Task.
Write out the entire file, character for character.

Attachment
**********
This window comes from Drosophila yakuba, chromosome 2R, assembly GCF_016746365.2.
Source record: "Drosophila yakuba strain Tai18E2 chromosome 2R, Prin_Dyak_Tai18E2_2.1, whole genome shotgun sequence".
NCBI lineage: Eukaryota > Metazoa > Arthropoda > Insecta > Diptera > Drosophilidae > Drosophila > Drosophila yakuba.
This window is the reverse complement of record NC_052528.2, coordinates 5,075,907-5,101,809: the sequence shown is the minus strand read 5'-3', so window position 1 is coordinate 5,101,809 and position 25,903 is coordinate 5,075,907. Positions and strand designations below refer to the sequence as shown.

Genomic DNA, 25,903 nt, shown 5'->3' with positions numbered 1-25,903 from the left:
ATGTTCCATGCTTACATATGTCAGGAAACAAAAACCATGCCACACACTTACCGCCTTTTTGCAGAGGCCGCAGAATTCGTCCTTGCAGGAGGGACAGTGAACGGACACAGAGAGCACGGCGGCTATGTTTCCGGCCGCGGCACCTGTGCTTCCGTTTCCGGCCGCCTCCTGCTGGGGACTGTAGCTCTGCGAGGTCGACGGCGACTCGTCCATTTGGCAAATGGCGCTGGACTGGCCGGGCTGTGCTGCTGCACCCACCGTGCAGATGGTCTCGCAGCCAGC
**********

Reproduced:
This window comes from Drosophila yakuba, chromosome 2R, assembly GCF_016746365.2.
Source record: "Drosophila yakuba strain Tai18E2 chromosome 2R, Prin_Dyak_Tai18E2_2.1, whole genome shotgun sequence".
NCBI lineage: Eukaryota > Metazoa > Arthropoda > Insecta > Diptera > Drosophilidae > Drosophila > Drosophila yakuba.
This window is the reverse complement of record NC_052528.2, coordinates 5,075,907-5,101,809: the sequence shown is the minus strand read 5'-3', so window position 1 is coordinate 5,101,809 and position 25,903 is coordinate 5,075,907. Positions and strand designations below refer to the sequence as shown.

Genomic DNA, 25,903 nt, shown 5'->3' with positions numbered 1-25,903 from the left:
ATGTTCCATGCTTACATATGTCAGGAAACAAAAACCATGCCACACACTTACCGCCTTTTTGCAGAGGCCGCAGAATTCGTCCTTGCAGGAGGGACAGTGAACGGACACAGAGAGCACGGCGGCTATGTTTCCGGCCGCGGCACCTGTGCTTCCGTTTCCGGCCGCCTCCTGCTGGGGACTGTAGCTCTGCGAGGTCGACGGCGACTCGTCCATTTGGCAAATGGCGCTGGACTGGCCGGGCTGTGCTGCTGCACCCACCGTGCAGATGGTCTCGCAGCCAGC